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Examination of Trends in Illicit Drug Use Among Adults Aged 50 to 59 in the United States

NCJ Number
228118
Author(s)
Beth Han; Joseph Gfroerer; James Colliver
Date Published
August 2009
Length
10 pages
Annotation
This report presents the most recent trends, patterns, and characteristics of illicit drug use among persons aged 50 to 59 in the United States.
Abstract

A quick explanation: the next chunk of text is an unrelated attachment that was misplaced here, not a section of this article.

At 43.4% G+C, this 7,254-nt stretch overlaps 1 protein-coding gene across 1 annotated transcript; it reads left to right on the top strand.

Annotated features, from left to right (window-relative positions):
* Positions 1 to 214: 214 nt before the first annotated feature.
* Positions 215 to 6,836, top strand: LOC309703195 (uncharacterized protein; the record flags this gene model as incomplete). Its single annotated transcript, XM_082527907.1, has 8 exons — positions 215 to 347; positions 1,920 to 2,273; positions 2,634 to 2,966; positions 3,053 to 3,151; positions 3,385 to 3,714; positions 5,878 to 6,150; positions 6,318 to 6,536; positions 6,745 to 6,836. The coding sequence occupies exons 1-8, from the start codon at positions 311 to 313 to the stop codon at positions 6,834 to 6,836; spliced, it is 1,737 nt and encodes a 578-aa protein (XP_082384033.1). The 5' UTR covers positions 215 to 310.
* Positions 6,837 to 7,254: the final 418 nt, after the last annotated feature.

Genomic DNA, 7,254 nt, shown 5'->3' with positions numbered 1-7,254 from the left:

Recent trends show increases in illicit drug use, marijuana use, and nonmedical use of prescription drugs in the past year among persons aged 50 to 59 in the United States between 2002 and 2007, which was driven primarily by the aging of the baby boom cohort. In addition, the results indicate that almost 90 percent of past year users initiated drug use before age 30, with initiation after age 50 being extremely rare. About one in seven lifetime drug users used drugs in the past year at age 50 to 59. Characteristics associated with continued use of illicit drugs among persons aged 50 to 59 were male, unmarried, early age of drug initiation, living in the West region, having low education and income, unemployed due to disability, using alcohol and tobacco in the past year, having past year major depressive episode, and rarely attending religious services. These results show the United States facing a challenge in reducing drug use and treating drug use in this segment of the population. The increase in illicit drug use among persons aged 50 to 59 and their potential future treatment needs has become a growing public health concern. The purpose of this report was (1) to present the most recent trends in the prevalence of illicit drug use among this age group, (2) to examine whether the increase in illicit drug use was driven by the aging of cohorts with high rates of use or an increase in use within cohorts, (3) to investigate how much of the increase in illicit drug use among persons in this age group was due to initiation, continuing use, and resumption of use, and (4) to examine the characteristics associated with past year illicit drug use among lifetime users aged 50 to 59. Figures, tables, and references